Rituxan message from Jo Marie

February 21, 2009 at 10:27 am

Pam…thanks for reposting the message from Jo Marie.

I am pleased to share whatever details I can about the success I have so far enjoyed from treatments I have undergone with Rituxan. However, I must first explain that there could be many differences between my situation and that of Jo.
First, I don’t actually have CIDP. Rather I have a variant called IgM MGUS. The manifestation is the same…a chronic inflammatory demyelinating polyneuropathy. However, the source of the problem is a buildup of IgM protein in the form of anti-MAG (anti-myelin-associated glycoprotein). The treatment using Rituxan is designed around the fact that anti-MAG is produced by the B cells, and B-cells carry the +CD20 marker, which is targeted by the Rituxan. Therefore the Rituxan acts by reducing the B cell population and thereby reducing the anti-MAG titers in the body, thus allowing time for nerve cells to heal.
Second…I am in Canada so we have a different health care system. In fact, the health care system in Canada varies from one province to another. Here in Ontario, the health care system does not cover treatment of IgM MGUS using Rituxan. However, if the patient has multiple myeloma or NHL, the Rituxan would be covered. In addition, private extended health care coverage as offered by employers also does not cover Rituxan because they say that nothing which can be delivered in a hospital is covered, and that Rituxan can be delivered in the hospital. (A copout as far as I’m concerned).
I’ve had to pay out of my pocket for the Rituxan treatments I’ve had. One small compensation is that the drug company offered a small reduction (“patient assistance program”) and that it is partially deductible for income tax purposes.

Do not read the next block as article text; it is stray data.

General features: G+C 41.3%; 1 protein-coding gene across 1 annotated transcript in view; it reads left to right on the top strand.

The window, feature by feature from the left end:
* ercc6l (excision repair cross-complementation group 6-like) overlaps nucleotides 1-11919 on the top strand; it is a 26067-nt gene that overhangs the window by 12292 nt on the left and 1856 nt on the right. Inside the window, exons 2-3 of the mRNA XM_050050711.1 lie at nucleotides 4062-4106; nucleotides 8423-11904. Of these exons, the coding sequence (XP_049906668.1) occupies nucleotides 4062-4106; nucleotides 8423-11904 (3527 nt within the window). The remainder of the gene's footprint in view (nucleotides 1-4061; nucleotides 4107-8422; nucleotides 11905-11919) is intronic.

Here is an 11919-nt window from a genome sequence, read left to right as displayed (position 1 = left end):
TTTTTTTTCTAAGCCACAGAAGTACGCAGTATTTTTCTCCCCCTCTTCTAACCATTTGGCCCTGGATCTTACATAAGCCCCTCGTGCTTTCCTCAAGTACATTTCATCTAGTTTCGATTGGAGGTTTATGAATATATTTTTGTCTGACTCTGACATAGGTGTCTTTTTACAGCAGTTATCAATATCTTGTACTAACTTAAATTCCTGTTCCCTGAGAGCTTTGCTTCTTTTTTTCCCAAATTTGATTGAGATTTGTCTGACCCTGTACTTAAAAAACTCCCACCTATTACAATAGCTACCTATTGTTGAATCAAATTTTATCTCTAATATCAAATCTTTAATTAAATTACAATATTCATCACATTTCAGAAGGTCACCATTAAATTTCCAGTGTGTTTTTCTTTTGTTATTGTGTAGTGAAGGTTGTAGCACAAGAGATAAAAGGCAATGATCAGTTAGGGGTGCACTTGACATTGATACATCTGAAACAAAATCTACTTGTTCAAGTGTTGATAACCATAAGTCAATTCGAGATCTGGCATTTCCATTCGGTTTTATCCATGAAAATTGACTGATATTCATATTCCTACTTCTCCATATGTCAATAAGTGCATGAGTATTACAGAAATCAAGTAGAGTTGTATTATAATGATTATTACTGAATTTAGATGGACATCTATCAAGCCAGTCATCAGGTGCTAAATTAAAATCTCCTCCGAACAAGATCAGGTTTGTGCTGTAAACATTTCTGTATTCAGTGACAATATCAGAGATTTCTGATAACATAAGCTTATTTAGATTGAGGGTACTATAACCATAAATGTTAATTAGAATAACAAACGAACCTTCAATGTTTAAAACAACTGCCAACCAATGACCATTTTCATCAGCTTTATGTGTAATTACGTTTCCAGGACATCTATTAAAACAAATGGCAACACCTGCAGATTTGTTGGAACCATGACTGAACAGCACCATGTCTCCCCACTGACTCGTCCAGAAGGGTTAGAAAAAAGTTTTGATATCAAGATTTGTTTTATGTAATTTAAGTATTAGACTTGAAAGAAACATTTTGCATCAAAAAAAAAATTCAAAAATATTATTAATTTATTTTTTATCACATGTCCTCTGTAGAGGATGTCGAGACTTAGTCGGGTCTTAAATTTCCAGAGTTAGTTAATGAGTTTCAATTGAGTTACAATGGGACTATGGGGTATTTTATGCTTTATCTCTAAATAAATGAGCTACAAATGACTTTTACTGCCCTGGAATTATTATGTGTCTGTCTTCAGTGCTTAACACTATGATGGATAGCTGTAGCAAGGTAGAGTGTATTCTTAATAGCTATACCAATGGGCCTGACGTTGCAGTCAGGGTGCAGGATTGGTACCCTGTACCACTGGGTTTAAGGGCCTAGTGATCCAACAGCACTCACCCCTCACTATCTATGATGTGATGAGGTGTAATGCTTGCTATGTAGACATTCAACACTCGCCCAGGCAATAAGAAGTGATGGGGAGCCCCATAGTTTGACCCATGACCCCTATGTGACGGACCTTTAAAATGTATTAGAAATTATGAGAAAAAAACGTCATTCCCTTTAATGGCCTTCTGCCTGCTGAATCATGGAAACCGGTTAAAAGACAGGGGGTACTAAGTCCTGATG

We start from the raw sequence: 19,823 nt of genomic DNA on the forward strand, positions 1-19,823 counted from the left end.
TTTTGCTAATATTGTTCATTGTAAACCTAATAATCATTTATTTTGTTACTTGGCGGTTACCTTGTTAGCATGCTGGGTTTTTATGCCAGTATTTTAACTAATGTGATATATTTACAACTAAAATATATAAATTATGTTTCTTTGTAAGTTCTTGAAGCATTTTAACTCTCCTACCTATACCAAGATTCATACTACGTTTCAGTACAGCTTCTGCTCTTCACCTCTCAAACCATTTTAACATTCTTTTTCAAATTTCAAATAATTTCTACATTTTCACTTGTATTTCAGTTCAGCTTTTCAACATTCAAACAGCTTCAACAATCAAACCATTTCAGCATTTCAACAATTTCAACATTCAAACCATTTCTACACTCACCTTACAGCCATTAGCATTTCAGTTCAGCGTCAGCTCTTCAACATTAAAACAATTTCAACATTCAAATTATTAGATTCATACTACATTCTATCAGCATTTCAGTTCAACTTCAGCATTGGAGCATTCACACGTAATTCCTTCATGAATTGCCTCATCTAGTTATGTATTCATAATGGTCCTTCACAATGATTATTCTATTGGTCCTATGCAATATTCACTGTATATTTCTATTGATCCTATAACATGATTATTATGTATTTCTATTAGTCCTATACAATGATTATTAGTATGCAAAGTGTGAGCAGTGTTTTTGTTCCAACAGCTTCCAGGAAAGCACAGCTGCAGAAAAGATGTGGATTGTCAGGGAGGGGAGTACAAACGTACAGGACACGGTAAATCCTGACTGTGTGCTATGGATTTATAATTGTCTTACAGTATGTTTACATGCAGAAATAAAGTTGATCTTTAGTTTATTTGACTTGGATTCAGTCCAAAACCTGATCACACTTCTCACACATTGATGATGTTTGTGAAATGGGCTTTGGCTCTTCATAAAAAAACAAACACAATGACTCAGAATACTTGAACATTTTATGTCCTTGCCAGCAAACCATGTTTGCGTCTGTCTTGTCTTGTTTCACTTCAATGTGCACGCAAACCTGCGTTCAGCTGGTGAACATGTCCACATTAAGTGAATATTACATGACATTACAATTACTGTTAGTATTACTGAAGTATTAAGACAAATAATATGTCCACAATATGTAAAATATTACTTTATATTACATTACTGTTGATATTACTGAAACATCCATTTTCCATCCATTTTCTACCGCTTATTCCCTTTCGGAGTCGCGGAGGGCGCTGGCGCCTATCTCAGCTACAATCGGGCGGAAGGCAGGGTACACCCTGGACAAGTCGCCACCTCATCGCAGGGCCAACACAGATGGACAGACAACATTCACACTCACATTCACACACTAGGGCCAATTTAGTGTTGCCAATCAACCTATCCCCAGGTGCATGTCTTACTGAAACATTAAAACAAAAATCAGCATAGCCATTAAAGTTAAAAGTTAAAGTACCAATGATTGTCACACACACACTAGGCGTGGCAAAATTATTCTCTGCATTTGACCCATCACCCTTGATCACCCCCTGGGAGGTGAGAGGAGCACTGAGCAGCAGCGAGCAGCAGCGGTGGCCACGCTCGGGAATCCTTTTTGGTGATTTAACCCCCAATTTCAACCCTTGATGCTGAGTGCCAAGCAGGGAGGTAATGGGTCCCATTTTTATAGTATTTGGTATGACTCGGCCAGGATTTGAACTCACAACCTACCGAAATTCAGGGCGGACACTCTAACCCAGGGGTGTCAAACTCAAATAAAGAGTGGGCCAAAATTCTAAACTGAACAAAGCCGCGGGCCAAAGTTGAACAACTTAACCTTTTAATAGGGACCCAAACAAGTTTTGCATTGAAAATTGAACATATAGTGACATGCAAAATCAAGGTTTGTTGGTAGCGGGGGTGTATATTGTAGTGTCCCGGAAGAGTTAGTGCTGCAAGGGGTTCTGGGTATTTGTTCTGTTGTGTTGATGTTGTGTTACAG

Now the good news. From my own experience, the drug has been wonderful. I have regained completely the sensory nerves in my hands, and I think that my feet have improved sensorily too (it’s hard to tell because they were numb and there is still numbness…but maybe not so bad). For sure, I’ve seen a HUGE improvement in my motor nerves. I have no problem anymore with balance and my gait is normal. I have returned to running and my pace has improved tremendously. I have made a chart of my average monthly running mileage and pace…it is absolutely amazing and convincing. I hope to share it at the upcoming GBS/CIDP Conference in Toronto on April 18th.
Personally, I intend to appeal the refusal of the health care system to cover the drug Rituxan. Clearly, the prescribed medication has had positive effects and will result in a much reduced burden on the health care system over the long term. I am just waiting for results first from a CAT scan and bone marrow biopsy to determine if there are underlying causes of the IgM MGUS. After I get the results, I will launch my appeal armed with any and all information I can get my hands on.
By the way, the only drug I have taken right from diagnosis, has been Rituxan so the data is clean and there can be no doubt as to the source of the improvement.
One last comment…does Rituxan work for conventional CIDP? I sure hope so, but it seems to me that everyone on the forum with CIDP ends up taking other drugs like IVIG, plasmapheresis, etc. Maybe in prescribing Rituxan, your doctor has discovered a spike in IgM and an anti-MAG problem? Quoting from the CIDP Foundation web page [COLOR=”Blue”]”We suggest considering treatment with Rituximab in CIDP resistant to conventional therapy, at least in cases associated with IgM lymphoproliferative diseases. Chronic inflammatory demyelinating polyradiculoneuropathy (CIDP) is an immune- mediated disease responsive to intravenous immunoglobulins (IVIg), plasma exchange or corticosteroids. CIDP may be associated with IgM monoclonal gammopathy, with the IgMs directed towards peripheral nerve antigens. Immunosuppression is sometimes effective (Kelly et al., 1988), but there is concern about long-term treatment (Nobile-Orazio et al., 2000). Rituximab is a chimeric monoclonal antibody against the CD20 antigen on B-cells. The B-cell depletion and the lack of relevant side-effects have encouraged the use of rituximab also in diseases with non-malignant B-cell proliferation (Zaja et al., 2003a,b), and in neuropathy with IgM monoclonal gammopathy (Renaud et al., 2003) or polyclonal IgM antibodies to peripheral nerve antigens (Pestronk et al., 2003).” [/COLOR]
I certainly wish you the best Jo and hope that the Rituxan can bring the benefits to you that I’ve enjoyed. Also, I hope that the drug plan you have in USA can be convinced that they need to cover Rituxan given that other treatments are not working.